“We beat out some of the most competitive areas for baseball in the nation,” he said.

Carrow also helped bring the WakeMed Soccer Park to Cary and led a fundraising effort for major Cary sports facilities that is currently providing funds for the expansion of Cary Tennis Park and will provide future funds for the enhancement of the USA Baseball National Training Complex. He helped secure a multi-million dollar grant for the Wake Competition Center (which includes facilities for ice hockey, figure skating, volleyball, gymnastics, and soccer) under development in Morrisville. He has plans for other facilities, too.

“All this started a long time ago, but it reflects our effort to have more facilities that are out and available and accessible as both destination facilities for events and nice facilities for our community and citizens,” Carrow summarized.

What’s Next?

Carrow explained to me that, while we have some of the most impressive sporting venues right here in Cary, we still need to work to continue to bring more sports, and facilities, to the area. “We were really ahead of our time for awhile, but we’ll get behind if we don’t continue working on this,” he said. “In sports tourism, we have to keep up and get ahead.”

How is Carrow keeping the region ahead? He has his eye on other venues we need – like an indoor swimming facility in west Cary and a large, multi-court, venue that can support different kinds of sports and sports practice sessions. He also emphasized the importance of the current momentum for a potential MLS stadium and team in the region and that Cary should work to be a part of any such top-tier professional sports opportunity.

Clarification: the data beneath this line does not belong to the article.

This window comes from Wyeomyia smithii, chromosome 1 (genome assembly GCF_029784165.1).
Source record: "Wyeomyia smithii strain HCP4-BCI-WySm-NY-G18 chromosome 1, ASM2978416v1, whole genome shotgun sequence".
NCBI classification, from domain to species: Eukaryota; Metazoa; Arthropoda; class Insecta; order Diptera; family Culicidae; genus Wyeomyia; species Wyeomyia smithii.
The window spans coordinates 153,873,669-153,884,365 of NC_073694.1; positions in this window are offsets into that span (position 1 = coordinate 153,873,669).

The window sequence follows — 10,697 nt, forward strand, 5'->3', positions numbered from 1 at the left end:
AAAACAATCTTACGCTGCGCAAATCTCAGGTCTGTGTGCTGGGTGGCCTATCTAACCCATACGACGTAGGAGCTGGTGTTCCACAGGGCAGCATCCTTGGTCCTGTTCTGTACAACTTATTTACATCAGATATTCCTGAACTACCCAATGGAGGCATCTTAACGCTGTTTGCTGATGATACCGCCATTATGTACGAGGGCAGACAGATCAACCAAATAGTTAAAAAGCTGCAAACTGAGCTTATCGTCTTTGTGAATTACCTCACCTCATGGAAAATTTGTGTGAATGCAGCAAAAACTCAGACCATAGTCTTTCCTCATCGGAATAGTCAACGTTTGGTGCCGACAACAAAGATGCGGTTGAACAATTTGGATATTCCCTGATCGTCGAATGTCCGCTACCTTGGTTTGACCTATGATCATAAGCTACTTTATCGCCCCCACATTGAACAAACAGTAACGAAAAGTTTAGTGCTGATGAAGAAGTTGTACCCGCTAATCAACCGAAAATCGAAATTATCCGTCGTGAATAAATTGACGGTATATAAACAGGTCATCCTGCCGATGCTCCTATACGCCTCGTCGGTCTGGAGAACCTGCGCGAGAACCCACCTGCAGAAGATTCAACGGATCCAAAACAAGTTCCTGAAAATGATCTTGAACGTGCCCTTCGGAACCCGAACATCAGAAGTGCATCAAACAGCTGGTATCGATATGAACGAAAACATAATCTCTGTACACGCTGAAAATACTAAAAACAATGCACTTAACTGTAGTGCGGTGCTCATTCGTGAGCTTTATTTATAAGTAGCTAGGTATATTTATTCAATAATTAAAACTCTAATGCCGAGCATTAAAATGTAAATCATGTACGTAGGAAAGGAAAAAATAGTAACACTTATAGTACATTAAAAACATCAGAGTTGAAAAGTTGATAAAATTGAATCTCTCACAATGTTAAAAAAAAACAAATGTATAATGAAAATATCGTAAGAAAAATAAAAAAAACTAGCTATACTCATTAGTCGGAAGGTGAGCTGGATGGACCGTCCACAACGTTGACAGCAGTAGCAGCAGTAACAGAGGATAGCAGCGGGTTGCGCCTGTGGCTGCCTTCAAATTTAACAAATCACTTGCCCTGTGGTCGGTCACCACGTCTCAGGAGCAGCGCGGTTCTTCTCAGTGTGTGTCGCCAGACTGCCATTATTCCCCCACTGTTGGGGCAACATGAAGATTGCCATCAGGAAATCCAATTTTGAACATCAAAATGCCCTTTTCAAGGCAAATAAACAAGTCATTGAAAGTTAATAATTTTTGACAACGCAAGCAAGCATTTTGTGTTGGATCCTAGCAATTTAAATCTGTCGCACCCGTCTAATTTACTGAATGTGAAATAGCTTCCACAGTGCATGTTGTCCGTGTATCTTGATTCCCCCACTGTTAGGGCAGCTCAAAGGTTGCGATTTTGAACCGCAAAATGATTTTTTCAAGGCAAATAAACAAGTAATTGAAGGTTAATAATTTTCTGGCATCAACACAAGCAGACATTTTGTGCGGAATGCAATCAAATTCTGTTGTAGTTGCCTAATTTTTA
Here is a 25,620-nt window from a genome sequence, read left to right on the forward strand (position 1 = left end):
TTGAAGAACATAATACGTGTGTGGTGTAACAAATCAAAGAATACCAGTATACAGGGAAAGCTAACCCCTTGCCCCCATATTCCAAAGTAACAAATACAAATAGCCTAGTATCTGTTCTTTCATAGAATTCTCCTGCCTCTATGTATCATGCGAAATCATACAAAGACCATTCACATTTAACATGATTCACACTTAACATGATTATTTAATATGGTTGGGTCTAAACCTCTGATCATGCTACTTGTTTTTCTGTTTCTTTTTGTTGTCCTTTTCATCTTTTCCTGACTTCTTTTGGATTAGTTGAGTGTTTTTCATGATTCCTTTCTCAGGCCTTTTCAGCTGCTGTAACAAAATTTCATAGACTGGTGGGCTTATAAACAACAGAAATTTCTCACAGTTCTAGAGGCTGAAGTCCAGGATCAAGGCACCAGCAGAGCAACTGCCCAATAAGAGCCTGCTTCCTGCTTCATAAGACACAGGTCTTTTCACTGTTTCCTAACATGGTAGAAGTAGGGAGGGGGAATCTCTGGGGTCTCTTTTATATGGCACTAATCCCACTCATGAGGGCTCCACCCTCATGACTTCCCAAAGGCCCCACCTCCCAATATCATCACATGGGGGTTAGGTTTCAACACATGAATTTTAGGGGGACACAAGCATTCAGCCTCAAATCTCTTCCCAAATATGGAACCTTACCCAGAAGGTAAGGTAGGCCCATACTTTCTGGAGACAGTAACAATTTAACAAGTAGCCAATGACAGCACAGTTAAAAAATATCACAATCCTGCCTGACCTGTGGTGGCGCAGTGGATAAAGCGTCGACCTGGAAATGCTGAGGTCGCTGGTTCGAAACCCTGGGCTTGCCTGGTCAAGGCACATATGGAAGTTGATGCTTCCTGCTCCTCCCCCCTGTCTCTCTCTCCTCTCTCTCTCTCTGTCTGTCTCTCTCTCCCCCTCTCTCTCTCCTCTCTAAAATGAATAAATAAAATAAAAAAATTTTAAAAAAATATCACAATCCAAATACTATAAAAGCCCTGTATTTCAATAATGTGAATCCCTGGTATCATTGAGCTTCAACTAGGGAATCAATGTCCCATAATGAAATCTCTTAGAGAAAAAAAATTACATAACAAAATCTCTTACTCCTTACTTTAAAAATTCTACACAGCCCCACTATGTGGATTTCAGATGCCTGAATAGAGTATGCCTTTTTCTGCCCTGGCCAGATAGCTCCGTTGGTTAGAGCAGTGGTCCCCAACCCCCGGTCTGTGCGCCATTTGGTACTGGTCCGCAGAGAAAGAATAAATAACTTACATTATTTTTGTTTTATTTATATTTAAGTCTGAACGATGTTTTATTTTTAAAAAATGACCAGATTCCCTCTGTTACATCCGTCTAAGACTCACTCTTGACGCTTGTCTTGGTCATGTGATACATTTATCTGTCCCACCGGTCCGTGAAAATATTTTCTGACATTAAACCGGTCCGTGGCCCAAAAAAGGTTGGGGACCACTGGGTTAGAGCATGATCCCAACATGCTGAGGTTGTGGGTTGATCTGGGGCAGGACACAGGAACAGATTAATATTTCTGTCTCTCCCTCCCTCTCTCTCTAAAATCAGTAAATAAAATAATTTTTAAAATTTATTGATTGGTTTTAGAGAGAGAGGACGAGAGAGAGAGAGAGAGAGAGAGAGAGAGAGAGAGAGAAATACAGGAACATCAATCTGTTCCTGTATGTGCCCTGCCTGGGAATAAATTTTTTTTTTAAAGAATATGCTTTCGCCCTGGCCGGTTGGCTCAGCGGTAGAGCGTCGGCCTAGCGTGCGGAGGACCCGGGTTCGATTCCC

We also have to more fully use what we have. Last year, the Olympic Rugby Qualification Tournament was played at WakeMed Soccer Park. “That was good,” Carrow said, “Because that venue was not just meant for soccer but to bring economic vitality and fun, new events to our community.”

This Memorial Day, Olympic rugby, called Sevens Rugby, will return to Cary in the National Collegiate Championships. There are both men’s and women’s seven-person teams in this high-intensity, very physical, form of the sport.

Events and facilities like these bring interest, money and attention to Cary. “This is something I enjoy doing for the community, and it has a very positive impact,” Carrow summarized. “It brings a lot of publicity to the area and gets Cary’s name out there.”

Story by Jessica Patrick. Head shot courtesy of Hill Carrow. USA Baseball pic by Hal Goodtree.